Next, you want to understand how the candidate reacts to feedback, both positive and negative. As Graphic Designers, they’ll need to accept feedback from clients and coworkers in order to improve their designs. We know—hearing criticism is hard! 😣 But ideally, the candidate can accept criticism gracefully and use it to improve their work.

Listen for: A positive attitude towards criticism. You may want to avoid candidates who become overly defensive or argue when given criticism. They should be able to take constructive feedback, provide sound argumentation for their choices and use it to improve their work.

<h3 class="h3-small">7. Where do you get your inspiration from?</h3>

Inspiration is key for any artist, and understanding their inspiration will help you understand their design style. Their answer will also give you some insight into their creative process and how they approach projects.

Listen for: An array of sources that they draw inspiration from such as books, magazines, art galleries, nature and everyday objects. A proficient designer should see value in looking inside and outside the field of graphic design for their inspiration.

Hard skills questions

<h3 class="h3-small">8. What software programs are you proficient in using?</h3>

Depending on the type of graphic design work you need, the candidate may need to be proficient in specific software programs. This question will help you understand which software programs the candidate is familiar with and how comfortable they are using them. For example, if you need a candidate for web design, you'll want to ensure they also know how to use HTML and CSS.

Listen for: A list of software programs relevant to the position you're hiring for. The candidate should be able to explain how they use each program and what types of designs they can create with it. A word of warning here: keep in mind that technical skills, like how to use a certain software, can be learned. We’d recommend keeping an open mind with a question like this.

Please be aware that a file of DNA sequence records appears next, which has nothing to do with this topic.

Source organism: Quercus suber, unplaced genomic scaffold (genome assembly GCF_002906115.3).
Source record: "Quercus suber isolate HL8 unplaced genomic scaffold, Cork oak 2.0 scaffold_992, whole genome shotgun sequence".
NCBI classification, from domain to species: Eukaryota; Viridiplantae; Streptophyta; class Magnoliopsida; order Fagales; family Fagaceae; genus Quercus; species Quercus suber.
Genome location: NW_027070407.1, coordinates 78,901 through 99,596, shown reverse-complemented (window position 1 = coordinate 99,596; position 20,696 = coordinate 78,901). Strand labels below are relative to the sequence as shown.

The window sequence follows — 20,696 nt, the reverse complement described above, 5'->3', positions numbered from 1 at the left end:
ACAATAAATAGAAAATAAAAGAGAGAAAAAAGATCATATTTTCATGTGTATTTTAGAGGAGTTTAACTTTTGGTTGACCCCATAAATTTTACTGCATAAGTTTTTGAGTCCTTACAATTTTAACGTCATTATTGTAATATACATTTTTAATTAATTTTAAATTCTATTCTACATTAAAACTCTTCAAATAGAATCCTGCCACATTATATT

<h3 class="h3-small">9. Can you name the steps you take to design a project from start to finish?</h3>

A good candidate should be able to walk you through their design process from start to finish. They should understand the different steps involved in designing a project, from research to concept development to stakeholder management and then to execution. They should also be able to explain how they approach each step and why they take that particular approach.

Listen for: A clear and concise explanation of the design process. The candidate's answer should show that they understand the importance of each step and how it impacts the final product. Across multiple projects, you should see a consistent design process.

<h3 class="h3-small">10. What are you most confident in when it comes to your graphic design skills?</h3>

Confidence is important for any job, but it's especially important for a creative field like graphic design. The right candidate is aware of their strengths and can use them to their advantage. This question will help you assess the candidate's confidence in their abilities and what they see as their strengths.

Listen for: A list of their top strengths that are relevant to the position. The candidate should be able to support their claims with examples from their work. Avoid candidates who seem arrogant or overconfident in their abilities. A bit of humility is important!

<h3 class="h3-small">11. What is one thing you’d like to improve on when it comes to your graphic design skills?</h3>

Nobody is perfect, and it's important to understand the candidate's perspective on improvement. If they can't name a single area they'd like to improve in, that may be a red flag. This question will help you understand what the candidate is working on and how self-aware they are. It also gives you a preview of the candidate's honesty and coachable attitude.

Listen for: An area the candidate is actively working on improving. This should be relevant to the position and not too general.

<h3 class="h3-small">12. How do you handle revision requests?</h3>

Graphic designers often have to make revisions to their work, whether it's at the request of a client or due to feedback from a team member. As it’s the nature of their job, this is a pretty important Graphic Designer interview question to ask.

Listen for: Whether they can incorporate notes and changes gracefully, without getting too attached to their original vision. A positive attitude towards revisions is a bonus. They should also be able to manage multiple revision requests at once without getting overwhelmed.

Soft skills questions

<h3 class="h3-small">13. How independent would you say you are?

Graphic design is a field where a lot of work is done independently. You might provide the candidate with a design brief, but they'll have to develop the concepts and execution independently. This question will help you understand how well the candidate works on their own.